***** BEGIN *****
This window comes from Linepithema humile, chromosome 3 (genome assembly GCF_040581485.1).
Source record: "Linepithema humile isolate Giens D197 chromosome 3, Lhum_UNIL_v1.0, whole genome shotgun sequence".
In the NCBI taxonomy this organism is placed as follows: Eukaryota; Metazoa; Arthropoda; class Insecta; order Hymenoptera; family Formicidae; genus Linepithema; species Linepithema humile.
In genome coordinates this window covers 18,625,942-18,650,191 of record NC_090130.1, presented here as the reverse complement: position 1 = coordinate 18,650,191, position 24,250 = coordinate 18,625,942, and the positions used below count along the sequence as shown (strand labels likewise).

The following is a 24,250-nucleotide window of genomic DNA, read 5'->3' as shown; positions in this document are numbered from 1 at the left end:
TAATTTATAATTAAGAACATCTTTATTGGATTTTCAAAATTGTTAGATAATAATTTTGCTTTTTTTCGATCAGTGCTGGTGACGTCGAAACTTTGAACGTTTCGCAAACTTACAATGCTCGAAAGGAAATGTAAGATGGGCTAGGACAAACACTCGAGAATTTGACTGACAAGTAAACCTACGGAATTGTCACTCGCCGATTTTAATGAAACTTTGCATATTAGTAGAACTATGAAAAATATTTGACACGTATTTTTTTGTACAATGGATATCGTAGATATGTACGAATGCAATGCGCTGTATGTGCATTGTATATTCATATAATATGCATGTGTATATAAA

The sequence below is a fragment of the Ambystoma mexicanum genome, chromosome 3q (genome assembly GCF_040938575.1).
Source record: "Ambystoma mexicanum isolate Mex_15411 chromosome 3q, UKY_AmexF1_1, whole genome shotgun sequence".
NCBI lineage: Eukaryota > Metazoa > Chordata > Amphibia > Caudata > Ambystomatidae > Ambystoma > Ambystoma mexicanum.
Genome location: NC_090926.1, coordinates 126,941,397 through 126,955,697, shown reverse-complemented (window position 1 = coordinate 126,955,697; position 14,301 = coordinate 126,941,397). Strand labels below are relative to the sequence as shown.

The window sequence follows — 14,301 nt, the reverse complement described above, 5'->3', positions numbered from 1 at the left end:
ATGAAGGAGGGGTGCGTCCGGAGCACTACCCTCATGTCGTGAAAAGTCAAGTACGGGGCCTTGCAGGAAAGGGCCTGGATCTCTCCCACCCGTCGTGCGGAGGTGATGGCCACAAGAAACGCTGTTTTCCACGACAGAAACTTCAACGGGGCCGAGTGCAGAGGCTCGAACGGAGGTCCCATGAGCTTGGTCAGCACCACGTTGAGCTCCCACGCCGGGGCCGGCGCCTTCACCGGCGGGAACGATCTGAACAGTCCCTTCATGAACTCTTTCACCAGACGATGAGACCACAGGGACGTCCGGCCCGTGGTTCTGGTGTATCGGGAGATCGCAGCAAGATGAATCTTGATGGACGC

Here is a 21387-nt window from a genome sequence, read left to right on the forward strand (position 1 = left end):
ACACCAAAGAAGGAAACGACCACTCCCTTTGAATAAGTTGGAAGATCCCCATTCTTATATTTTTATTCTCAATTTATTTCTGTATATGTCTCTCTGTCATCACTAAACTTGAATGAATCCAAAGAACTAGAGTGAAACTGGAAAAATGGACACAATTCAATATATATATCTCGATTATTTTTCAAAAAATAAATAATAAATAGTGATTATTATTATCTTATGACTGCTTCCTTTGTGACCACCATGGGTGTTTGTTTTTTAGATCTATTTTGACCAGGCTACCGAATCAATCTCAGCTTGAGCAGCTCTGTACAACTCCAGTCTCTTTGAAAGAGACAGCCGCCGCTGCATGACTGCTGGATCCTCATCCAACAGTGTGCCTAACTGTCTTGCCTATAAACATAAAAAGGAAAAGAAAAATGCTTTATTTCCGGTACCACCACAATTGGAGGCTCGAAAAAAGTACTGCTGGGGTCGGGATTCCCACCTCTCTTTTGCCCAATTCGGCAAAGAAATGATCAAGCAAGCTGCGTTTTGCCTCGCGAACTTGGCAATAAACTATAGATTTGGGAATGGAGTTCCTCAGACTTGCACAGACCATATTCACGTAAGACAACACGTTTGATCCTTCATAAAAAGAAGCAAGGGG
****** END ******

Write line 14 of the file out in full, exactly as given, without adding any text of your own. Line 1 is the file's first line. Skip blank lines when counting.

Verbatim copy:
ACACCAAAGAAGGAAACGACCACTCCCTTTGAATAAGTTGGAAGATCCCCATTCTTATATTTTTATTCTCAATTTATTTCTGTATATGTCTCTCTGTCATCACTAAACTTGAATGAATCCAAAGAACTAGAGTGAAACTGGAAAAATGGACACAATTCAATATATATATCTCGATTATTTTTCAAAAAATAAATAATAAATAGTGATTATTATTATCTTATGACTGCTTCCTTTGTGACCACCATGGGTGTTTGTTTTTTAGATCTATTTTGACCAGGCTACCGAATCAATCTCAGCTTGAGCAGCTCTGTACAACTCCAGTCTCTTTGAAAGAGACAGCCGCCGCTGCATGACTGCTGGATCCTCATCCAACAGTGTGCCTAACTGTCTTGCCTATAAACATAAAAAGGAAAAGAAAAATGCTTTATTTCCGGTACCACCACAATTGGAGGCTCGAAAAAAGTACTGCTGGGGTCGGGATTCCCACCTCTCTTTTGCCCAATTCGGCAAAGAAATGATCAAGCAAGCTGCGTTTTGCCTCGCGAACTTGGCAATAAACTATAGATTTGGGAATGGAGTTCCTCAGACTTGCACAGACCATATTCACGTAAGACAACACGTTTGATCCTTCATAAAAAGAAGCAAGGGG